About this book
This book tests many of the assumptions, hypotheses, and conclusions connected with the presumed role of civil society organizations in the democratization of African countries. Taking a comparative approach, it looks at countries that have successfully democratized, those that are stuck between progress and regression, those that have regressed into dictatorship, and those that are currently in transitional flux and evaluates what role, if any, civil society has played in each instance. The countries discussed—South Africa, Ghana, Nigeria, Ethiopia, Egypt and Tunisia—represent a diverse set of social and political circumstances and different levels of democratic achievement, providing a rich set of case studies. Each sample state also offers an internal comparison, as each has historically experienced different stages of democratization. Along the course of each case study, the book also considers the effect that other traditionally studied factors, such as culture, colonization, economic development and foreign aid, may have had on African civil society and democratization. The first extensive work on civil society and democratization in Africa, the book adds new insights to the applicability of democratization theory in a non-Western context, both filling a gap in and adding to the existing universal scholarship. This book will be useful for scholars of political science, economics, sociology and African studies, as well as human rights activists and policy makers in the relevant geographical areas.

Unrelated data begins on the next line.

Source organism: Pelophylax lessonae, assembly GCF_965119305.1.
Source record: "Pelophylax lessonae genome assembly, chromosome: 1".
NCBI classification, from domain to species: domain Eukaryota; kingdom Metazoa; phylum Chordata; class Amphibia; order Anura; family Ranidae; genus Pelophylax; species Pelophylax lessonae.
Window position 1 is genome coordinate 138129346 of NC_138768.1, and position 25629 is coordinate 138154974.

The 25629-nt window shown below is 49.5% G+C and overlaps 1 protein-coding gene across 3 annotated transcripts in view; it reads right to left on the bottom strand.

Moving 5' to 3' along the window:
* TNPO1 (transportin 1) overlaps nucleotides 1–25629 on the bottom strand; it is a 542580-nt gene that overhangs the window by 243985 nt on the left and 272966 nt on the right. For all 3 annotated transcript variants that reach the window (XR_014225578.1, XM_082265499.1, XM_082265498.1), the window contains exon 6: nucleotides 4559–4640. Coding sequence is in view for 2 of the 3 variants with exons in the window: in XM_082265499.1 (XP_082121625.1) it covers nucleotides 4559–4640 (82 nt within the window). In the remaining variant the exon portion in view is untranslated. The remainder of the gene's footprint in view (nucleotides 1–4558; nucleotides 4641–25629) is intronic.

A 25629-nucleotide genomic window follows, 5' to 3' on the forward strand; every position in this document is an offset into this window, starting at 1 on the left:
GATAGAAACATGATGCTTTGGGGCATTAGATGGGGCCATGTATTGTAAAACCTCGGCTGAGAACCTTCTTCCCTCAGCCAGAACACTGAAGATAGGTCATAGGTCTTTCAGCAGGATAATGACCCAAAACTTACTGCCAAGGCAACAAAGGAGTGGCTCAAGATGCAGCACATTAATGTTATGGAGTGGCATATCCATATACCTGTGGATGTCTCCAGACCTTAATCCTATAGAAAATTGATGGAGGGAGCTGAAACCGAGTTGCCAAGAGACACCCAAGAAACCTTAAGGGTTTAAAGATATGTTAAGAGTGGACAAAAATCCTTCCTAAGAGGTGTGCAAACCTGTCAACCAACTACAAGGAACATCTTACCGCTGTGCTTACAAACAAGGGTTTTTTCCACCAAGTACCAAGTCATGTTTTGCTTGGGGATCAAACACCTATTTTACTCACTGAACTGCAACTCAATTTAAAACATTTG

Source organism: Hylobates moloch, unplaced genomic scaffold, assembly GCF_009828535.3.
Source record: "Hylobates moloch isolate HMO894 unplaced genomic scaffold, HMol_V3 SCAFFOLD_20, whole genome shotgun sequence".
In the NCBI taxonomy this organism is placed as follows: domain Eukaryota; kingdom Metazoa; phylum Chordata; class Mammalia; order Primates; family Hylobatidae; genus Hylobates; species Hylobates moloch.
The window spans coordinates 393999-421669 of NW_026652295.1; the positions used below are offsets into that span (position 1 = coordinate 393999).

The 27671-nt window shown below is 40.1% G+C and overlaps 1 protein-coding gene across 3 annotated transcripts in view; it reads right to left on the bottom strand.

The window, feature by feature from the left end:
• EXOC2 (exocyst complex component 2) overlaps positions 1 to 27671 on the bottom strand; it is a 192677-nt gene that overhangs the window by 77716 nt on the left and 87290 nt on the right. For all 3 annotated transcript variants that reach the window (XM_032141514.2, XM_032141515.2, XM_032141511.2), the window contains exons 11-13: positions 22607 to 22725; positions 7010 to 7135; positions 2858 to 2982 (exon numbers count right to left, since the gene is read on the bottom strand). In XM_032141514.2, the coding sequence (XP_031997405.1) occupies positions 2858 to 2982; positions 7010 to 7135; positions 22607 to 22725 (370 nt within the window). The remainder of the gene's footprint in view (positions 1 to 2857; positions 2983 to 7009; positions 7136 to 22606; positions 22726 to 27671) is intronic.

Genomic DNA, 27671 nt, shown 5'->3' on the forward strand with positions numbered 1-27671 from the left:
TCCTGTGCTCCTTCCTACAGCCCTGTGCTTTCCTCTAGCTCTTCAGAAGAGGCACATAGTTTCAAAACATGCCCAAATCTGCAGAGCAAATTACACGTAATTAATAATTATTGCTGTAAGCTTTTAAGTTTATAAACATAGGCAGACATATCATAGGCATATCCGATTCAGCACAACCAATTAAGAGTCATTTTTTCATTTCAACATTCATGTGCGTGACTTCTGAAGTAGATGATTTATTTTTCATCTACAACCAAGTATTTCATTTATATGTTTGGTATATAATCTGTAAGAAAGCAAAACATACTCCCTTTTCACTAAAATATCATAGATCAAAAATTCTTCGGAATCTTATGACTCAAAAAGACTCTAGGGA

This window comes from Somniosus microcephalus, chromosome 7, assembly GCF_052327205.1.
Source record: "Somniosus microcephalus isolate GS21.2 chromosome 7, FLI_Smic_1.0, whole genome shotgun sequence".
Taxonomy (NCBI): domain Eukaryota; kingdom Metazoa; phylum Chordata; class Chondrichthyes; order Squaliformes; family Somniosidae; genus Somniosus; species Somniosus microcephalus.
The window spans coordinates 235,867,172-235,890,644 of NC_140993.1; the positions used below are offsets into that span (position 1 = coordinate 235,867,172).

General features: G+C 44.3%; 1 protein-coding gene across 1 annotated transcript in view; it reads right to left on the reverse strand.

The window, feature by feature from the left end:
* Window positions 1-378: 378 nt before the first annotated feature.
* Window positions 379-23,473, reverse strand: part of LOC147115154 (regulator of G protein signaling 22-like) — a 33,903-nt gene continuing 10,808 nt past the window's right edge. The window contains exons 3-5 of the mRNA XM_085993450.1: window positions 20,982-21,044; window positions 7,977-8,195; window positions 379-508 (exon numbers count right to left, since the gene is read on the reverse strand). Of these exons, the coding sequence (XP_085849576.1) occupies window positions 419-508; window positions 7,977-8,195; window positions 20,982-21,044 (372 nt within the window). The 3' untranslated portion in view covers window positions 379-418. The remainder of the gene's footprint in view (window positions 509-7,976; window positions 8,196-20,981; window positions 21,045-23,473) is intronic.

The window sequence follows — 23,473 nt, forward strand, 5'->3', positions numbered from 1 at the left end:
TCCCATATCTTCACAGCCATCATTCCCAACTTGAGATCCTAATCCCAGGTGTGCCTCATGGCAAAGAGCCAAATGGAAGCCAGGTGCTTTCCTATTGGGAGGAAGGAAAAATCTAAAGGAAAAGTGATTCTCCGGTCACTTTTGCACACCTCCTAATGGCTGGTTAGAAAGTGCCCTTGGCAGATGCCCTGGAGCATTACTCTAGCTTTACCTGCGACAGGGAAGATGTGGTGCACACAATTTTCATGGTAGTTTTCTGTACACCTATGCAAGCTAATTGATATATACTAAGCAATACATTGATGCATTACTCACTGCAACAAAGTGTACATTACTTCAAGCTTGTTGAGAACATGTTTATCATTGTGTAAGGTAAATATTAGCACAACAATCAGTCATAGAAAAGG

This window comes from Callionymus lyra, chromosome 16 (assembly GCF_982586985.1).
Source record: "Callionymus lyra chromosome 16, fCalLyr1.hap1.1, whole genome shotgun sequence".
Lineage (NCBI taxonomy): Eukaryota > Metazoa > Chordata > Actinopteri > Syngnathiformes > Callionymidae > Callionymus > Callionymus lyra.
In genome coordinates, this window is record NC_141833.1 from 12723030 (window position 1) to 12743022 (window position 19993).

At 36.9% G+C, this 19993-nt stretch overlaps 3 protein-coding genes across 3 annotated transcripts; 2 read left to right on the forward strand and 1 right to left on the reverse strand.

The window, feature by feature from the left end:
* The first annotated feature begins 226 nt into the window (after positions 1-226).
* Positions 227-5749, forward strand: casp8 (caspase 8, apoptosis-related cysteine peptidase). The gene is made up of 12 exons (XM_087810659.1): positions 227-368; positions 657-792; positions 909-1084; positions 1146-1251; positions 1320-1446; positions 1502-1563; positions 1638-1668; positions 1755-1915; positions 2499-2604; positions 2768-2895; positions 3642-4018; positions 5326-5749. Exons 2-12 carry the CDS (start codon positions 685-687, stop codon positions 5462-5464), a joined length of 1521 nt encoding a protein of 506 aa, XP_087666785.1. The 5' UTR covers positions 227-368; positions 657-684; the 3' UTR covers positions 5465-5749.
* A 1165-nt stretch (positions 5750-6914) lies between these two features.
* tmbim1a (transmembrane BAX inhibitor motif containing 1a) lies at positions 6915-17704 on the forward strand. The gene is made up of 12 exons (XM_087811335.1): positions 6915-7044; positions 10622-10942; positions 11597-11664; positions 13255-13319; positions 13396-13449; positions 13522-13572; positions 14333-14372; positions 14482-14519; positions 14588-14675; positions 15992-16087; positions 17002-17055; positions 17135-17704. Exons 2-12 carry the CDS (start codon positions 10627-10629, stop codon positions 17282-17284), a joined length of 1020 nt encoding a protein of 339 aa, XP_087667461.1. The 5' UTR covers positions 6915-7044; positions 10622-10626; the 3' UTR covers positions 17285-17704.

Africa authoritarianism civil society colonialism democratization human rights